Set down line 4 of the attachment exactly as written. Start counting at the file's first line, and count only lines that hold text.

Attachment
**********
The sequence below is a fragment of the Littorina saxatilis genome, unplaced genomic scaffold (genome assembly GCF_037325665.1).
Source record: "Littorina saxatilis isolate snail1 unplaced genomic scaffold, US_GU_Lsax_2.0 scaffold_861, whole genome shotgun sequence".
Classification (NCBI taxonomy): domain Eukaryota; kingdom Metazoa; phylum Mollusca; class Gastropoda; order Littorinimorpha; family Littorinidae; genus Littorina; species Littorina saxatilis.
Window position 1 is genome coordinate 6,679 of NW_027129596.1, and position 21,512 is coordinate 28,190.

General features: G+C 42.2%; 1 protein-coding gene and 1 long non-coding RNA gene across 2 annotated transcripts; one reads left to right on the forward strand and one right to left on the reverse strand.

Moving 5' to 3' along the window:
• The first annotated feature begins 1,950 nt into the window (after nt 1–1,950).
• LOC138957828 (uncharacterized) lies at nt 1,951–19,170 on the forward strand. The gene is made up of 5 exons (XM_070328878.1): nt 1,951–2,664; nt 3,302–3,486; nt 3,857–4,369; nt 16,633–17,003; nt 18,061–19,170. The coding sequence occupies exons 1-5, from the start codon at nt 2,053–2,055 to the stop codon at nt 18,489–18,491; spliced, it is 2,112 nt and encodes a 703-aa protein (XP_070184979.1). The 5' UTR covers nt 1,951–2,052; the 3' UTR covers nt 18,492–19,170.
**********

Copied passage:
Window position 1 is genome coordinate 6,679 of NW_027129596.1, and position 21,512 is coordinate 28,190.